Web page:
Historical Thinking and Research Skills:
Since this is a seminar in which our main goal will be to understand how different historians have tried to understand complex historical phenomena, you will improve your ability to evaluate conflicting interpretations of past events and issues. You will do this in two ways: 1) by contributing to discussions
in class, which is a major component of the course grade, and 2) by writing the various papers and tests that form the writing component of the course.

All of the papers in this course are tied in some way to the research process that historians typically use.  In order to write these papers you will thus learn how to engage closely with primary and secondary source materials.  We will also discuss how historians have tried to relate their work to that of other historians (historiography); how they have used sources to explore the past (methodology); and how historians deal with the complex task of defining change, continuity, and the causes behind each.  Thus, you will be thinking about how to conduct, organize, and present research by examining and discussing how others have done these things and you will gain a knowledge of the terms and categories that historians use when they practice their craft.  In addition, you will have the opportunity to experience the research process as you write your primary source papers.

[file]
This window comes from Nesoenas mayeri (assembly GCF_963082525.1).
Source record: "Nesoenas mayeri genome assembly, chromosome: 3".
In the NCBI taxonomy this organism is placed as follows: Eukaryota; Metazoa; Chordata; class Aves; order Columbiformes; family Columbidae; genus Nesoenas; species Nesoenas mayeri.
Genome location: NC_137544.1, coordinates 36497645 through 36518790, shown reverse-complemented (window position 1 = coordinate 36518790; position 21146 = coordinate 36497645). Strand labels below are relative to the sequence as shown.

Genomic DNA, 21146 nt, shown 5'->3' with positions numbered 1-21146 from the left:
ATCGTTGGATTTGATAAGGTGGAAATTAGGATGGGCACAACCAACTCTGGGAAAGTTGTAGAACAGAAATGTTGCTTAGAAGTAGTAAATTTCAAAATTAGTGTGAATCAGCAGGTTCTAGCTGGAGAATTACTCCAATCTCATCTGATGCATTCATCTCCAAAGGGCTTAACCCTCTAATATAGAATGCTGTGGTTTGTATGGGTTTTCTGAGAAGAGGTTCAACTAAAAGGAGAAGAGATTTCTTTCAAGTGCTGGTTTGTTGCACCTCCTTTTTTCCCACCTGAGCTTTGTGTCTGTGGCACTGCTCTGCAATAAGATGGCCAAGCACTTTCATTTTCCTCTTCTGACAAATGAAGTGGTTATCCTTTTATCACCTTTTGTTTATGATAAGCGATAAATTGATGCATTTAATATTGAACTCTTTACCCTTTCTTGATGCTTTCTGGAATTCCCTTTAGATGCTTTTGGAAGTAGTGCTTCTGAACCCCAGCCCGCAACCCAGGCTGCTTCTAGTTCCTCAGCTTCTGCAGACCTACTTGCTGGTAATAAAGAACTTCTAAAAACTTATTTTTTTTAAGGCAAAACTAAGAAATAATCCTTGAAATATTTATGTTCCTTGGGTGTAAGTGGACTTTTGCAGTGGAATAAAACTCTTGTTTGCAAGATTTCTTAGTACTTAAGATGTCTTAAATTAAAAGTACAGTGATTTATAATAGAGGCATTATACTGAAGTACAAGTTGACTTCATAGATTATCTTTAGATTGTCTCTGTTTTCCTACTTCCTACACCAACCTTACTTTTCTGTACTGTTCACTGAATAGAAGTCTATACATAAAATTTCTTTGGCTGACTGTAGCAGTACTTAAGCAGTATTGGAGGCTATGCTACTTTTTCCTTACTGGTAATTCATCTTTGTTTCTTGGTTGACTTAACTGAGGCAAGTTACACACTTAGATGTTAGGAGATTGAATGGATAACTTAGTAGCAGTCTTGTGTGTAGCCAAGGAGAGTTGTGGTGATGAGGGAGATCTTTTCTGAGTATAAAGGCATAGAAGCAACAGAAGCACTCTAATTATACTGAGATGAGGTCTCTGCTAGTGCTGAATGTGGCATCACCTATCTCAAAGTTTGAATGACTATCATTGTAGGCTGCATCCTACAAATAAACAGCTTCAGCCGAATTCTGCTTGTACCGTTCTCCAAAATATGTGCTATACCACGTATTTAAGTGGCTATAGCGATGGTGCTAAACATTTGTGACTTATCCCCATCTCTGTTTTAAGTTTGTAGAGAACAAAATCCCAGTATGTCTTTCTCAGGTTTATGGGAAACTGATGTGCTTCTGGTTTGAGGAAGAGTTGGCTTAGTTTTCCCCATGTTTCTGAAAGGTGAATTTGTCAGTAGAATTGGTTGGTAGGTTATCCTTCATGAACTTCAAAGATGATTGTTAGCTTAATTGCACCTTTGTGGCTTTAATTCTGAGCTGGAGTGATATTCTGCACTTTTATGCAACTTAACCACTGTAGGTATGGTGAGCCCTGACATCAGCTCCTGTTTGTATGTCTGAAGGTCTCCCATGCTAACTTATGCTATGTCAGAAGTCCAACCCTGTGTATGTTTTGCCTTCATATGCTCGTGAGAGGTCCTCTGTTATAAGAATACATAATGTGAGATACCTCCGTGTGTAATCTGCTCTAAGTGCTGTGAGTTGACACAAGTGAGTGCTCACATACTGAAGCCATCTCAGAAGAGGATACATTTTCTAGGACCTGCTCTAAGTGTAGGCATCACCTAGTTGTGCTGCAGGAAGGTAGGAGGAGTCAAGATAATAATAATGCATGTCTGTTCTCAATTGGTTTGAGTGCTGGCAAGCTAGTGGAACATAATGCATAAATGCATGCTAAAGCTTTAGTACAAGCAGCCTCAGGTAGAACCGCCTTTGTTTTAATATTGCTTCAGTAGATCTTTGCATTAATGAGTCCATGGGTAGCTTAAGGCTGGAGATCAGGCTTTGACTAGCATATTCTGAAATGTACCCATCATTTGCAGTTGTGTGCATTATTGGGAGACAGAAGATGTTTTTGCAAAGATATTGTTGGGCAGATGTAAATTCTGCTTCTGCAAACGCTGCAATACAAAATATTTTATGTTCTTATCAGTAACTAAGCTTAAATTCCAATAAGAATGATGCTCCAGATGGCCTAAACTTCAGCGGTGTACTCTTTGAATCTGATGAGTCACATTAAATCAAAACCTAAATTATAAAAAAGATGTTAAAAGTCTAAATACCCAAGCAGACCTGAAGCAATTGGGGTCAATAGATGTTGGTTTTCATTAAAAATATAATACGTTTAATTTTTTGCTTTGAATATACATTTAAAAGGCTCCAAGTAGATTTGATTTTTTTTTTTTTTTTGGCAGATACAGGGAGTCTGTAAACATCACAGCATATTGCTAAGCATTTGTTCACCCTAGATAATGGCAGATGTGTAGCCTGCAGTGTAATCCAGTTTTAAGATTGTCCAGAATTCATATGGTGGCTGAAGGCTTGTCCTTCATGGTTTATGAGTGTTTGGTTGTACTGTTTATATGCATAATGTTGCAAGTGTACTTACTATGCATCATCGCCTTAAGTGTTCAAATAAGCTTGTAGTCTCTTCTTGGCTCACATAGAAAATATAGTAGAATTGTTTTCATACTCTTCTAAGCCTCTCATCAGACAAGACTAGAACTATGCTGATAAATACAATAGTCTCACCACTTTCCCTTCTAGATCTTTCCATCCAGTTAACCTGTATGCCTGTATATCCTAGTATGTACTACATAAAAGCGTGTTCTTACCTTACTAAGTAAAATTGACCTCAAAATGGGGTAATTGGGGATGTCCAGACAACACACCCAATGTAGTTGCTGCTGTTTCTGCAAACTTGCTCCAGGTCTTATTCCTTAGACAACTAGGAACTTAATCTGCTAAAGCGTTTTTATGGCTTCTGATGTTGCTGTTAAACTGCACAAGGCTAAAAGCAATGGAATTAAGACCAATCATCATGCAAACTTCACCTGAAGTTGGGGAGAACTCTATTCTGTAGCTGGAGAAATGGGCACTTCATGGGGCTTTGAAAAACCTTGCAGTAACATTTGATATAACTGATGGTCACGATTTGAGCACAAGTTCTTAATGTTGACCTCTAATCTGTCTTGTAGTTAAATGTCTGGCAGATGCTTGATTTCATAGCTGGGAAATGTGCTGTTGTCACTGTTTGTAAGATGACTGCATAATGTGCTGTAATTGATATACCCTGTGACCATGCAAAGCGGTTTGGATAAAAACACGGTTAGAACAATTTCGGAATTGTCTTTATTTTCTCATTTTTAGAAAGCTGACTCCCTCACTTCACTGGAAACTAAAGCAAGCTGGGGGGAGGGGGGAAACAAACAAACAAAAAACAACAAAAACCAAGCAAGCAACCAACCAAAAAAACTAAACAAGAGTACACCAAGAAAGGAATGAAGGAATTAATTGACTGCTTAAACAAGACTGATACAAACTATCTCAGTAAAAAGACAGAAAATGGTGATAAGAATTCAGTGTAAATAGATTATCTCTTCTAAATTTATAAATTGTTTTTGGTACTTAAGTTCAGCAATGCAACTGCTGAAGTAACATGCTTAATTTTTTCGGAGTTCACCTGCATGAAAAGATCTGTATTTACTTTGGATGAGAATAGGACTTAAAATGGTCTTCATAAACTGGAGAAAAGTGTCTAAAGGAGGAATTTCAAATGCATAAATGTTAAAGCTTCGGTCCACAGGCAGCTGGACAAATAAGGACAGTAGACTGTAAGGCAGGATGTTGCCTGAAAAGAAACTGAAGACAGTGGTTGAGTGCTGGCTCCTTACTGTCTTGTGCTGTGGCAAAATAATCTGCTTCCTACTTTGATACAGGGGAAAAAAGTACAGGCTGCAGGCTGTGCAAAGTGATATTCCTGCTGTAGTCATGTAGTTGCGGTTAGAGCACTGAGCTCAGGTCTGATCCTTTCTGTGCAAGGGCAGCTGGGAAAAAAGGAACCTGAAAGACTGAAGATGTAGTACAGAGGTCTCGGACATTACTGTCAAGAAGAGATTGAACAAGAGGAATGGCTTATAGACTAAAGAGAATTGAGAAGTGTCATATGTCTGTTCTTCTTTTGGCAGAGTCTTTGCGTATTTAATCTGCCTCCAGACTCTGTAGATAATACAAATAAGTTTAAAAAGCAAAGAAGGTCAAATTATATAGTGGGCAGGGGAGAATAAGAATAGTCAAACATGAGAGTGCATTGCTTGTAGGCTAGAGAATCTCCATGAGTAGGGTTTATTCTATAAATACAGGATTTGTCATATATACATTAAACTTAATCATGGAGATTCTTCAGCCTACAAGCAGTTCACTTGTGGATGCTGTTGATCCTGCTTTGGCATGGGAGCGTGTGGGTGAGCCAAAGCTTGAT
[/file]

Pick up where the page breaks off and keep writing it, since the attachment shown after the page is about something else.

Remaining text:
Texts and Other Aids

Secondary Works:
Peter Burke, The Italian Renaissance: Culture and Society in Italy, second edition (Princeton, NJ: Princeton University Press, 1999)

Steven Ozment, Flesh and Spirit: Private Life in Early Modern Germany (New York, NY: Penguin Putnam, Inc., 1999)

James Tracy, Europe's Reformations 1450-1650 (New York: Rowman & Littlefield, 1999)

Roy Porter and Mikulas Teich, eds., The Renaissance in national context (Cambridge: Cambridge University Press, 1992).

Primary Sources:
Benvenuto Cellini, Autobiography, translated and with an introduction by George Bull, revised edition (London: Penguin Books Ltd.,  1998)

Anna Maria van Schuurman, Whether a Christian Woman Should Be Educated and Other Writings from her Intellectual Circle, edited and translated by Joyce L. Irwin (Chicago & London: University of Chicago Press, 1998)

Additional source hand-outs and short readings as needed

On-line Reference Aid:

The Catholic Encyclopedia Online: http://www.newadvent.org/cathen/